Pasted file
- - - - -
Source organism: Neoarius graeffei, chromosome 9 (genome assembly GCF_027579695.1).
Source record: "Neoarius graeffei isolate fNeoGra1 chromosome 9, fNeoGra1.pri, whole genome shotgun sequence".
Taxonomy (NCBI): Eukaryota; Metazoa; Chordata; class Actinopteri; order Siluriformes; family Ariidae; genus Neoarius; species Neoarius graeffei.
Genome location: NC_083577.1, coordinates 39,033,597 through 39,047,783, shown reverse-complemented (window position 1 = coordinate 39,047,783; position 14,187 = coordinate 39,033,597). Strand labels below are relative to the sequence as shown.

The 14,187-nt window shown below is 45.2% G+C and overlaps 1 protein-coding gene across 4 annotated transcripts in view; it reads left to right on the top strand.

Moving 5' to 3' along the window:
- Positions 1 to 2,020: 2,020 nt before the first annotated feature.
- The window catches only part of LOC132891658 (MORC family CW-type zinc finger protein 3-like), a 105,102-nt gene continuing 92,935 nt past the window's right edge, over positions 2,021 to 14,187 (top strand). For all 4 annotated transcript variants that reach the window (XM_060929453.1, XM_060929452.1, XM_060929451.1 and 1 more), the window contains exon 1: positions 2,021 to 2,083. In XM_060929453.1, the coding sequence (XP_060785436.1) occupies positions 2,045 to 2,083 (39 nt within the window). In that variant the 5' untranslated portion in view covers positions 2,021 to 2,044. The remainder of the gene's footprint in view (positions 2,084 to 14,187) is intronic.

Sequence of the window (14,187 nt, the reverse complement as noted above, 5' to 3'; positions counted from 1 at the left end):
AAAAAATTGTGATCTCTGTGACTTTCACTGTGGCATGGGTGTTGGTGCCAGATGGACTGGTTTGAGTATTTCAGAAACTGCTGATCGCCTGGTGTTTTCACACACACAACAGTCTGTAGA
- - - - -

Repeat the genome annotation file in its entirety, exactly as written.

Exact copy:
Source organism: Neoarius graeffei, chromosome 9 (genome assembly GCF_027579695.1).
Source record: "Neoarius graeffei isolate fNeoGra1 chromosome 9, fNeoGra1.pri, whole genome shotgun sequence".
Taxonomy (NCBI): Eukaryota; Metazoa; Chordata; class Actinopteri; order Siluriformes; family Ariidae; genus Neoarius; species Neoarius graeffei.
Genome location: NC_083577.1, coordinates 39,033,597 through 39,047,783, shown reverse-complemented (window position 1 = coordinate 39,047,783; position 14,187 = coordinate 39,033,597). Strand labels below are relative to the sequence as shown.

The 14,187-nt window shown below is 45.2% G+C and overlaps 1 protein-coding gene across 4 annotated transcripts in view; it reads left to right on the top strand.

Moving 5' to 3' along the window:
- Positions 1 to 2,020: 2,020 nt before the first annotated feature.
- The window catches only part of LOC132891658 (MORC family CW-type zinc finger protein 3-like), a 105,102-nt gene continuing 92,935 nt past the window's right edge, over positions 2,021 to 14,187 (top strand). For all 4 annotated transcript variants that reach the window (XM_060929453.1, XM_060929452.1, XM_060929451.1 and 1 more), the window contains exon 1: positions 2,021 to 2,083. In XM_060929453.1, the coding sequence (XP_060785436.1) occupies positions 2,045 to 2,083 (39 nt within the window). In that variant the 5' untranslated portion in view covers positions 2,021 to 2,044. The remainder of the gene's footprint in view (positions 2,084 to 14,187) is intronic.

Sequence of the window (14,187 nt, the reverse complement as noted above, 5' to 3'; positions counted from 1 at the left end):
AAAAAATTGTGATCTCTGTGACTTTCACTGTGGCATGGGTGTTGGTGCCAGATGGACTGGTTTGAGTATTTCAGAAACTGCTGATCGCCTGGTGTTTTCACACACACAACAGTCTGTAGA